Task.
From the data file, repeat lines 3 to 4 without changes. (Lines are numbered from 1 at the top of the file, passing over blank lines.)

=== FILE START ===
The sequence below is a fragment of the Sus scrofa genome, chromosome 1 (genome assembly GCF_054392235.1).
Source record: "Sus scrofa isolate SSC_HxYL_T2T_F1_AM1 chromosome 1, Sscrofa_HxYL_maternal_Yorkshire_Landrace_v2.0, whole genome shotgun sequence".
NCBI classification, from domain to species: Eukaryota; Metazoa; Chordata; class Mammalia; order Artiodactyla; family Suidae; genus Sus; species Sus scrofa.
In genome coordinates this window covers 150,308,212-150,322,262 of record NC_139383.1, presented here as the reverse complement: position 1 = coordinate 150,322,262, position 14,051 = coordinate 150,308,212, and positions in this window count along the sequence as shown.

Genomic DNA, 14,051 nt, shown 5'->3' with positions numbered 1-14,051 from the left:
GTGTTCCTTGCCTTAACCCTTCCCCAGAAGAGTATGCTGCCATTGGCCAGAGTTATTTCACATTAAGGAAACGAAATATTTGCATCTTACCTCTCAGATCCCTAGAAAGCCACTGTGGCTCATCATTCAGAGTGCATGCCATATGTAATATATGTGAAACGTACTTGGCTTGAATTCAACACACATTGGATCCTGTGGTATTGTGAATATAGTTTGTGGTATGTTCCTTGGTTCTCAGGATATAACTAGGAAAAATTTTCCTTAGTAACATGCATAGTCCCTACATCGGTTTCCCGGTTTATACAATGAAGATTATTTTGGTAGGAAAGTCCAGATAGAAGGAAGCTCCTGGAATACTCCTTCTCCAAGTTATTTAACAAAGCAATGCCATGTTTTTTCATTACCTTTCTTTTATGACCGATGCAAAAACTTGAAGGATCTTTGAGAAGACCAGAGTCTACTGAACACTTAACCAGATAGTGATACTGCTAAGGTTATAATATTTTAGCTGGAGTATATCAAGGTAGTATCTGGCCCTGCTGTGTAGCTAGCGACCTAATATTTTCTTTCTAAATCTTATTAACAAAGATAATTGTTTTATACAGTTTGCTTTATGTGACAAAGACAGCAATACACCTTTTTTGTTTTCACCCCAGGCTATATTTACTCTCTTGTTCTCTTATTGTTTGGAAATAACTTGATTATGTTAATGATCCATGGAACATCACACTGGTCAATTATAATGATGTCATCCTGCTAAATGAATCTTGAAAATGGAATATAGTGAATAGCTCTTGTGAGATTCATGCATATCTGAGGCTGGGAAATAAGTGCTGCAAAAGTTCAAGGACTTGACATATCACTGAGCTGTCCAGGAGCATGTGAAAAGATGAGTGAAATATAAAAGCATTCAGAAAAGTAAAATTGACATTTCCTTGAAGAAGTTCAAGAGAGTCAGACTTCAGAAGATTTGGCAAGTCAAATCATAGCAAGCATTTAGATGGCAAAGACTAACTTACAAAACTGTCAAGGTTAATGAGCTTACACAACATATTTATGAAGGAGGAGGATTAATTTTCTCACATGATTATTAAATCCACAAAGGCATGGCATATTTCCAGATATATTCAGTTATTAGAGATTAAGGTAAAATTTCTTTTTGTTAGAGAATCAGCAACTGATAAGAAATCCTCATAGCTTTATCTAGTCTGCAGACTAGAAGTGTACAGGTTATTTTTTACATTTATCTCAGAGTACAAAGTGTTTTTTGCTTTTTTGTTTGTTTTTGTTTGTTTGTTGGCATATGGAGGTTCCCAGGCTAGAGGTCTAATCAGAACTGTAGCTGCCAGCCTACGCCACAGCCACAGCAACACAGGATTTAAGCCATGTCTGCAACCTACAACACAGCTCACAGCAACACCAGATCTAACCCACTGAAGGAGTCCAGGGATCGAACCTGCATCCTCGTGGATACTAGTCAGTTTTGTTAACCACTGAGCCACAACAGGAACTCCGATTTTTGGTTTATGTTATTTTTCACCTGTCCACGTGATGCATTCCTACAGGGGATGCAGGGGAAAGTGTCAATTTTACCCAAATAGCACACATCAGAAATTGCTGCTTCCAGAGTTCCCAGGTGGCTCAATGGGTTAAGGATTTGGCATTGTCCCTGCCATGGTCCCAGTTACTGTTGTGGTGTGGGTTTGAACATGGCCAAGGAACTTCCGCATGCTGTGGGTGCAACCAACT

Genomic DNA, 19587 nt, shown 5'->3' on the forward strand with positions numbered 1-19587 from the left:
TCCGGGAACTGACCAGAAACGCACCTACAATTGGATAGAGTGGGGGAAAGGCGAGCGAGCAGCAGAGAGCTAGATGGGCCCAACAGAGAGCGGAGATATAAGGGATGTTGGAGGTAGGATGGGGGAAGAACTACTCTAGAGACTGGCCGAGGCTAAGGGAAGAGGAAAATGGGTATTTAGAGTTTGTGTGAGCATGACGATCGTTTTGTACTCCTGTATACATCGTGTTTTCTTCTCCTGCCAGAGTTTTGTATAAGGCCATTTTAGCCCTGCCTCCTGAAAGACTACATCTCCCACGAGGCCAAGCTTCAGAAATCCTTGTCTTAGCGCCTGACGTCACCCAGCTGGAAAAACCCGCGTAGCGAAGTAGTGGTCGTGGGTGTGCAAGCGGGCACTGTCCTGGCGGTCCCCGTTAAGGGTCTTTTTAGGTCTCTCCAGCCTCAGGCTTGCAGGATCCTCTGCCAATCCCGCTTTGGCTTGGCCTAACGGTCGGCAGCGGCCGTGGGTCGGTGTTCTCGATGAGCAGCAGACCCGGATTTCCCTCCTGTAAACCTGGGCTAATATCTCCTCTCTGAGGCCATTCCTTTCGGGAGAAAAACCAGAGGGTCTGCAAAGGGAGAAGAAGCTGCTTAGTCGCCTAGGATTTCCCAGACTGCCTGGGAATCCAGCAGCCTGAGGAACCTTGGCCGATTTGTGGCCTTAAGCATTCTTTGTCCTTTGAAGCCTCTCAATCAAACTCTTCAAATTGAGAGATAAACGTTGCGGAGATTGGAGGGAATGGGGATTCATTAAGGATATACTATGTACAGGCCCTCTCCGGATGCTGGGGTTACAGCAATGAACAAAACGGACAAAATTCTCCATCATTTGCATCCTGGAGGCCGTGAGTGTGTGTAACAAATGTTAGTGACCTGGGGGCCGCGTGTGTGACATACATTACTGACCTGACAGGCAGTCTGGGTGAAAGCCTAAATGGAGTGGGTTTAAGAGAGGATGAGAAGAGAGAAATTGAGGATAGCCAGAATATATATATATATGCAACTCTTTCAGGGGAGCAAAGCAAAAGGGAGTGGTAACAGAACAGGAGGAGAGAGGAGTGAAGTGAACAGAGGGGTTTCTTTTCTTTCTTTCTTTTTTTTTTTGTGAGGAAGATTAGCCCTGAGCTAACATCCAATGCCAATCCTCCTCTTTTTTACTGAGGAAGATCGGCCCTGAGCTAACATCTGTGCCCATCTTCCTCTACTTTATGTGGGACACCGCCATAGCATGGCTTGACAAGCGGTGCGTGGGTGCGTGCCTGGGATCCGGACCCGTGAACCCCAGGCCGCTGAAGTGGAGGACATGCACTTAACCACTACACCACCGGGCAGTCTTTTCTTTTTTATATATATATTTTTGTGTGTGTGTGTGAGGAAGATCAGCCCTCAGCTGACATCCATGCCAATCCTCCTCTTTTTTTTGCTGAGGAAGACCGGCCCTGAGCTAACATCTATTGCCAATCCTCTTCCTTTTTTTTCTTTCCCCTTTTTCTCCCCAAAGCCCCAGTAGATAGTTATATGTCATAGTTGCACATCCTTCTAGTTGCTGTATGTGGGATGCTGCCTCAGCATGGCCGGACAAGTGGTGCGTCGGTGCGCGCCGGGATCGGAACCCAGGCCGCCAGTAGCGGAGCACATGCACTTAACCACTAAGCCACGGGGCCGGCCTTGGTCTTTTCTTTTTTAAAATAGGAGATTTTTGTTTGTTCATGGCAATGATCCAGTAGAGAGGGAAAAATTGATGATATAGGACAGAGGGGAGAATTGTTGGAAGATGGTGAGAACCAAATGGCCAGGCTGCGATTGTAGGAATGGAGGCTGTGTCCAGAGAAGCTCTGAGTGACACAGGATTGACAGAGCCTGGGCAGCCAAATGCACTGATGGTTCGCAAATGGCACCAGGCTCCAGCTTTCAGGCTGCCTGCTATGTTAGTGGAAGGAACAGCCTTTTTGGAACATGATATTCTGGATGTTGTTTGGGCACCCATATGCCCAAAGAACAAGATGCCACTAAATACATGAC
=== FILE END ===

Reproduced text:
NCBI classification, from domain to species: Eukaryota; Metazoa; Chordata; class Mammalia; order Artiodactyla; family Suidae; genus Sus; species Sus scrofa.
In genome coordinates this window covers 150,308,212-150,322,262 of record NC_139383.1, presented here as the reverse complement: position 1 = coordinate 150,322,262, position 14,051 = coordinate 150,308,212, and positions in this window count along the sequence as shown.